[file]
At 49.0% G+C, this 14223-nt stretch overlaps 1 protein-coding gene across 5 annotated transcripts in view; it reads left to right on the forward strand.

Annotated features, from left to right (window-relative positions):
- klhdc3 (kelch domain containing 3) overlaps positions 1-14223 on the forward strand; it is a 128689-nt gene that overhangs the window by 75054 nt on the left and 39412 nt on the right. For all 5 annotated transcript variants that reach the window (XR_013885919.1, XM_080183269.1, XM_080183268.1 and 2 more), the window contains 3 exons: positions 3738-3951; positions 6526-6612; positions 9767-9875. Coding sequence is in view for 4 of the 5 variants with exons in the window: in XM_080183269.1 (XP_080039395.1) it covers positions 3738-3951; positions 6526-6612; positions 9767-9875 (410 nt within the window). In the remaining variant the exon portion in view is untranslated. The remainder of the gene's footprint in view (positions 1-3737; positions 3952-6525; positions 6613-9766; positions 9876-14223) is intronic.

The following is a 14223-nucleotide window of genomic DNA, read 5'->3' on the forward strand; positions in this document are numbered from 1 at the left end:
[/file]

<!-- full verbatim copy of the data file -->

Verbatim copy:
At 49.0% G+C, this 14223-nt stretch overlaps 1 protein-coding gene across 5 annotated transcripts in view; it reads left to right on the forward strand.

Annotated features, from left to right (window-relative positions):
- klhdc3 (kelch domain containing 3) overlaps positions 1-14223 on the forward strand; it is a 128689-nt gene that overhangs the window by 75054 nt on the left and 39412 nt on the right. For all 5 annotated transcript variants that reach the window (XR_013885919.1, XM_080183269.1, XM_080183268.1 and 2 more), the window contains 3 exons: positions 3738-3951; positions 6526-6612; positions 9767-9875. Coding sequence is in view for 4 of the 5 variants with exons in the window: in XM_080183269.1 (XP_080039395.1) it covers positions 3738-3951; positions 6526-6612; positions 9767-9875 (410 nt within the window). In the remaining variant the exon portion in view is untranslated. The remainder of the gene's footprint in view (positions 1-3737; positions 3952-6525; positions 6613-9766; positions 9876-14223) is intronic.

The following is a 14223-nucleotide window of genomic DNA, read 5'->3' on the forward strand; positions in this document are numbered from 1 at the left end: